Following last year’s 11-month demonstration, refugees set up tents outside UNHCR’s Sana’a office before being removed by Yemeni security forces. UNHCR said it offered the refugees a one-time payment to end demonstrations outside the office. Refugees said they were offered $400 per family, though those who accepted UNHCR’s offer said they only received $200 of the promised $400.
During the height of the political uprising, refugees—facing increased violence from Yemeni security forces—demanded a durable and permanent solution to their situations.
“Many of us have been here for 10, 15, 20 years,” said one Oromo-Ethiopian woman. “We asked for Yemeni citizenship or repatriation elsewhere. They rejected all of our demands, and after being removed, we agreed we would go to Al Kharaz refugee camp. They took three buses to Al Kharaz; the rest of us were taken to prison.”
UNHCR estimates 400 refugees were initially taken from outside the UNHCR building and placed in immigration prison. Prior to Sunday’s removal of refugees from the prison, UNHCR estimated there were 120 men, children and women inside. Prisoners said there were 114 refugees—102 Ethiopians, seven Eritreans and five Somalis, including 40 women and 54 children. The youngest of the imprisoned was 3 months old.
“They threw tear gas canisters into the men’s cells,” Makya Ahmed, 25, said. “The gas drifted over, women and children were crying and vomiting. After they removed us from our cell, they hit me in the back with a steel rod and then picked me up and threw me into a van.”
Refugees at Monday’s protest, now living on the streets with no food or water, sounded increasingly desperate.
“We aren’t allowed any dignity,” Ahmed said. “We can’t live like this; take back your IDs. They’re of no use to us,” she said about her Refugee Status identification card.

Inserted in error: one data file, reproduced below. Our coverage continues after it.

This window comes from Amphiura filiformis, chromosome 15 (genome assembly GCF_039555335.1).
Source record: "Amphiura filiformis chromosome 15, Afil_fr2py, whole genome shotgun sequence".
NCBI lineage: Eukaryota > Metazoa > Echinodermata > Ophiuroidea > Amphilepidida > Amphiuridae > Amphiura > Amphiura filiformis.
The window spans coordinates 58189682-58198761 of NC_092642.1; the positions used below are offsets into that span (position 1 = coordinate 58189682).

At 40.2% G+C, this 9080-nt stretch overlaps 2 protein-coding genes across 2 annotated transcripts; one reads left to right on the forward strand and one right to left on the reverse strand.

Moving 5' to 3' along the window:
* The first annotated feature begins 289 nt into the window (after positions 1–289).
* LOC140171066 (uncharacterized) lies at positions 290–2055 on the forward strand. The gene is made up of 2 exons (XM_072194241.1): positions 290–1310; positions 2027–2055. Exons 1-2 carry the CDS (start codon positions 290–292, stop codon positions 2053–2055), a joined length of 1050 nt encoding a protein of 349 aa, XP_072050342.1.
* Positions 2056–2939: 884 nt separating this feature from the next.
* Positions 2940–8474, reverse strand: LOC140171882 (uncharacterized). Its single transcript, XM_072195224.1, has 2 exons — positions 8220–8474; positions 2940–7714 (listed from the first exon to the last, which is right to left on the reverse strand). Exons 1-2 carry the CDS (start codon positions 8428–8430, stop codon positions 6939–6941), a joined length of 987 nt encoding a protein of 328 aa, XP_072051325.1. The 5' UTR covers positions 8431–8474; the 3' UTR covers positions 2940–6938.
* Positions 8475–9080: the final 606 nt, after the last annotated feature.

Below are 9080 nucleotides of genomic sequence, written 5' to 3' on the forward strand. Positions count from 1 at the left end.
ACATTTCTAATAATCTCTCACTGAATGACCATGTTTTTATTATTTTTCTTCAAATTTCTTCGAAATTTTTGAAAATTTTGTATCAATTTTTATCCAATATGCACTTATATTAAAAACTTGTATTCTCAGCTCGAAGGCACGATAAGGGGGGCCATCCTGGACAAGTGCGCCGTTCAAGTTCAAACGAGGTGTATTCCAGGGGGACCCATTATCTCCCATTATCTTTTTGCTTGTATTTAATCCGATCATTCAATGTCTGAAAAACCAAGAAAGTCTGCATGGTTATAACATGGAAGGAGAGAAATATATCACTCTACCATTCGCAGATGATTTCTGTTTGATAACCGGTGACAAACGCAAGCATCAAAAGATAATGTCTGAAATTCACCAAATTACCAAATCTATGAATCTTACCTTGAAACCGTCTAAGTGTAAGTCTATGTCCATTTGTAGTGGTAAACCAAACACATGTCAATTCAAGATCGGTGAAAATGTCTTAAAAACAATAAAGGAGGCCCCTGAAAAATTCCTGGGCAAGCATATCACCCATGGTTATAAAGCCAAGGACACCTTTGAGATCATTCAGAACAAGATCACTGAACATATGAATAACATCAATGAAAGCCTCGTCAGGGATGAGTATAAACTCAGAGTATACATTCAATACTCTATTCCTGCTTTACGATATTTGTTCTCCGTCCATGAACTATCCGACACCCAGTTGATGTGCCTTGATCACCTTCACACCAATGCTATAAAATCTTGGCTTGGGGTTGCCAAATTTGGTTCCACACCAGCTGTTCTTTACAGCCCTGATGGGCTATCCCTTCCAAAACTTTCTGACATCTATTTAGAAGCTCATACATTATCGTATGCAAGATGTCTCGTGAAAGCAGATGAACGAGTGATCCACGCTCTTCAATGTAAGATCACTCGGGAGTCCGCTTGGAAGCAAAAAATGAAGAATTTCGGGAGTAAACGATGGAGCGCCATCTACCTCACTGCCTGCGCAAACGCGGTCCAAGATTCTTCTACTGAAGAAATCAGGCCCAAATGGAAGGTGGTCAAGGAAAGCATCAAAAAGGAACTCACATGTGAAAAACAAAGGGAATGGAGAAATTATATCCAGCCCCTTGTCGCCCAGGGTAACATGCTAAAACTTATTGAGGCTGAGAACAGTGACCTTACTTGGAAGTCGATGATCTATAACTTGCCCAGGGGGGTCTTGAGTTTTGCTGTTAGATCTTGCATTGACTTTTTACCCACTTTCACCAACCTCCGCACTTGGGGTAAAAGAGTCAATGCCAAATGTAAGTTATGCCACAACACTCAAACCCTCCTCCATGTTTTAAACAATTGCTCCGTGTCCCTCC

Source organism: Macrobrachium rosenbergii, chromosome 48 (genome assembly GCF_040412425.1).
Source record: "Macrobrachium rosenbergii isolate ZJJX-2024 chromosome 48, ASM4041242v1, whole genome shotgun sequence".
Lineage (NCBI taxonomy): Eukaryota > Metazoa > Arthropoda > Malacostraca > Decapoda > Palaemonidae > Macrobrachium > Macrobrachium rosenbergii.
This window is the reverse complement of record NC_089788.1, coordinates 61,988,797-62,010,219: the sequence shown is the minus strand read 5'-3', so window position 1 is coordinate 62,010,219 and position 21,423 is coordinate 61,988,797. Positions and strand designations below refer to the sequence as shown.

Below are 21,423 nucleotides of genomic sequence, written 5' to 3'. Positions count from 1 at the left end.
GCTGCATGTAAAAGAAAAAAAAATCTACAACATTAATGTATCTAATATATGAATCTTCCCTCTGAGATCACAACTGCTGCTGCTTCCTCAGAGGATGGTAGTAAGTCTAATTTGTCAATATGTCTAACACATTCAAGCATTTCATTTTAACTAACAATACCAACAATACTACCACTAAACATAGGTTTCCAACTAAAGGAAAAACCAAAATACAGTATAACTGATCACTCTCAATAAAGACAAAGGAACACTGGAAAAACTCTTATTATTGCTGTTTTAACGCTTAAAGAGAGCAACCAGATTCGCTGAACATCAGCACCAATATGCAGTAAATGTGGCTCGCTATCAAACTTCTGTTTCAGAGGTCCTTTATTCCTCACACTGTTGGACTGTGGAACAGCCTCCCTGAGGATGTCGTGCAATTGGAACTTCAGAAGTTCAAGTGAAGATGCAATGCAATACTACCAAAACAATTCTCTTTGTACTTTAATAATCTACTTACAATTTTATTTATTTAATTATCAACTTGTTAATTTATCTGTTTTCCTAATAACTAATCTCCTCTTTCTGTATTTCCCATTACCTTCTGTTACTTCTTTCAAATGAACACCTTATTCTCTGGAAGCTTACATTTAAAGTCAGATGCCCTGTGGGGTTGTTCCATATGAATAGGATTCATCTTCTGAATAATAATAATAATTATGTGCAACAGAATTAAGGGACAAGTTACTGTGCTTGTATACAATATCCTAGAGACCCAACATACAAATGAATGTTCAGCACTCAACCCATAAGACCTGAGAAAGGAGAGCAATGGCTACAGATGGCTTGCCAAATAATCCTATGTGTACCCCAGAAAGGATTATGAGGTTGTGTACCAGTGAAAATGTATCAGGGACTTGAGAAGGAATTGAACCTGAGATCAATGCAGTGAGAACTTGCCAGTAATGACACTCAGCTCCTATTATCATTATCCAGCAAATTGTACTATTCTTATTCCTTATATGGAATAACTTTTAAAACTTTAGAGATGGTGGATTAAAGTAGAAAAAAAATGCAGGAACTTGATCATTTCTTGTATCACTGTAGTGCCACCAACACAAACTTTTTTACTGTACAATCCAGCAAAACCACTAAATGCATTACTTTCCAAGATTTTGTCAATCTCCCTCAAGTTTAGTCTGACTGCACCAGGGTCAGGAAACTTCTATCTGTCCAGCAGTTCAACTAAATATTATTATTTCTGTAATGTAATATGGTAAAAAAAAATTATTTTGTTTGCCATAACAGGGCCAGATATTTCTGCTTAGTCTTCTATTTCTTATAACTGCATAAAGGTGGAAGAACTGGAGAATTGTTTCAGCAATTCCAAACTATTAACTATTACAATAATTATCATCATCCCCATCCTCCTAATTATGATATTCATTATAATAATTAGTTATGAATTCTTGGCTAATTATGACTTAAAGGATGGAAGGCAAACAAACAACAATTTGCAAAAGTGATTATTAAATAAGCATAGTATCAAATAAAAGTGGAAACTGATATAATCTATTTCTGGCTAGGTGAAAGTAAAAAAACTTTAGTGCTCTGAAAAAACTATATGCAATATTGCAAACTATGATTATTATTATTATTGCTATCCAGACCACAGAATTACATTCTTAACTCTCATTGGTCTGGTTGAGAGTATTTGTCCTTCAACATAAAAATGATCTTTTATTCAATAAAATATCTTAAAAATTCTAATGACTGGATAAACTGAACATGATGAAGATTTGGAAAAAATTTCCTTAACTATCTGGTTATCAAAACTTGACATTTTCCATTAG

Desperate for justice
Some refugees threatened to harm themselves if their situations didn’t improve. Several mentioned self-immolation as an option.
“We have no work, no one treats us well, we’ve contacted all the human rights groups,” Yousef Aman, an Oromo-Ethiopian, said. “At this point, we are just tired. I don’t know if there are human beings anywhere else on the planet who live like this. It’s been 10 years for me. I can’t go on; I’d rather destroy myself.”
The majority of the refugees are Muslim and spend the month of Ramadan fasting, praying and thinking of God. Refugees reported that immigration prison authorities did not provide food or water during their last three weeks in prison. They instead relied on friends or community members to bring food and water once a week from outside.
Today, the refugees, who have no blankets, mattresses or clothes other than what they are wearing, sleep on cement pavements, unprotected from the elements. It is Ramadan, but they have no Suhoor or Iftar—one woman wondered aloud if God will accept her fast.
According to the U.N.’s 1951 Refugee Convention, to which Yemen is a signatory, the state has obligations to refugees. These include protecting a refugee’s right to non-refoulement—protection against forcible return. While the Yemeni government grants prima-facie refugee status to Somalis fleeing two decades of war, it does not recognize the refugee status of Ethiopians and Eritreans. Yemeni policy is to arrest and deport them, behavior that is contradictory to international law, according to Human Rights Watch.
Source: Yemen Times